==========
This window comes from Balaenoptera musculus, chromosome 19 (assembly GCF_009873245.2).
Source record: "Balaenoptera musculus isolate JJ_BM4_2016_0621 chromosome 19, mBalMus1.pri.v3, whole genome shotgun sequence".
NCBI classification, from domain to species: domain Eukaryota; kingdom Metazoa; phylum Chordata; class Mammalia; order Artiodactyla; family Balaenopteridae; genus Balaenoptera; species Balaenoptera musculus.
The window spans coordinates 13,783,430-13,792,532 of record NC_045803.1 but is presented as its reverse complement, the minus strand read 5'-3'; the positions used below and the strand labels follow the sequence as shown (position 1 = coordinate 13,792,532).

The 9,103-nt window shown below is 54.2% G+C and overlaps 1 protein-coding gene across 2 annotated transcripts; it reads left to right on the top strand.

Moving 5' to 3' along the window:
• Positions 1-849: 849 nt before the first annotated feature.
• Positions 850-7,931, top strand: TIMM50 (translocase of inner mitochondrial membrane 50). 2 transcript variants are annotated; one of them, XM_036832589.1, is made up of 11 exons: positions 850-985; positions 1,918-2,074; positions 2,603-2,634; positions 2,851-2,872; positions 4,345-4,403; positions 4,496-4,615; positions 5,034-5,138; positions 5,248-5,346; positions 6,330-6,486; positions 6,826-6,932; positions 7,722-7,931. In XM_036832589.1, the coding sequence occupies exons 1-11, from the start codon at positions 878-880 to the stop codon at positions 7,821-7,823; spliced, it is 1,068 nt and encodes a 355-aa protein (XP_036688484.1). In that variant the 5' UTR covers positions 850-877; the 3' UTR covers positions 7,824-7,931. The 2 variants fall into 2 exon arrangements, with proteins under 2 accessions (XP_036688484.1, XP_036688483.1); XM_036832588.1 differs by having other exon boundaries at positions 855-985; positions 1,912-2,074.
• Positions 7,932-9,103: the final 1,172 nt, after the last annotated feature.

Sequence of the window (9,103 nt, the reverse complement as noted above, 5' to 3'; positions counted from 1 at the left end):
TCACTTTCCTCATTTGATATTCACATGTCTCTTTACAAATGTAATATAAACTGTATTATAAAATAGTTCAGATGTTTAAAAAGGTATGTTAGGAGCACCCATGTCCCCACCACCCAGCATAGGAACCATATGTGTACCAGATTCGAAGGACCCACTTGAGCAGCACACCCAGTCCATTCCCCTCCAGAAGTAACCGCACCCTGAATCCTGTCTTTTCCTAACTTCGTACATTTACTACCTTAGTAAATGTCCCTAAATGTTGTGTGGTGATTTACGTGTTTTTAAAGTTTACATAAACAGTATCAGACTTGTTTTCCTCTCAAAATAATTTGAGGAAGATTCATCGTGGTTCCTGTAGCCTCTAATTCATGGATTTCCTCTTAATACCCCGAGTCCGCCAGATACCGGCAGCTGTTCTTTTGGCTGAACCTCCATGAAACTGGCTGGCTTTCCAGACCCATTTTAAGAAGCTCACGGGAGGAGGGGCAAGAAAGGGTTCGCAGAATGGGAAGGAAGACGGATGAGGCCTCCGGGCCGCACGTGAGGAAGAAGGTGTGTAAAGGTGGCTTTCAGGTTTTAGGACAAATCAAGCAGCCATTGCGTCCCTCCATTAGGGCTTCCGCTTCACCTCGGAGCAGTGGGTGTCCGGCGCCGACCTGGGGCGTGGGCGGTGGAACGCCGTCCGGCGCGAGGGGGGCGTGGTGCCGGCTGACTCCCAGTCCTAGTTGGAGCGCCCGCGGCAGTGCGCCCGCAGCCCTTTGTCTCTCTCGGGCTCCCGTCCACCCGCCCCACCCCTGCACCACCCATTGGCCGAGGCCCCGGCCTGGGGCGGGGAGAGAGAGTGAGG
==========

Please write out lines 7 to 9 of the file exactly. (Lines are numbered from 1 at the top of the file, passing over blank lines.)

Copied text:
• Positions 1-849: 849 nt before the first annotated feature.
• Positions 850-7,931, top strand: TIMM50 (translocase of inner mitochondrial membrane 50). 2 transcript variants are annotated; one of them, XM_036832589.1, is made up of 11 exons: positions 850-985; positions 1,918-2,074; positions 2,603-2,634; positions 2,851-2,872; positions 4,345-4,403; positions 4,496-4,615; positions 5,034-5,138; positions 5,248-5,346; positions 6,330-6,486; positions 6,826-6,932; positions 7,722-7,931. In XM_036832589.1, the coding sequence occupies exons 1-11, from the start codon at positions 878-880 to the stop codon at positions 7,821-7,823; spliced, it is 1,068 nt and encodes a 355-aa protein (XP_036688484.1). In that variant the 5' UTR covers positions 850-877; the 3' UTR covers positions 7,824-7,931. The 2 variants fall into 2 exon arrangements, with proteins under 2 accessions (XP_036688484.1, XP_036688483.1); XM_036832588.1 differs by having other exon boundaries at positions 855-985; positions 1,912-2,074.
• Positions 7,932-9,103: the final 1,172 nt, after the last annotated feature.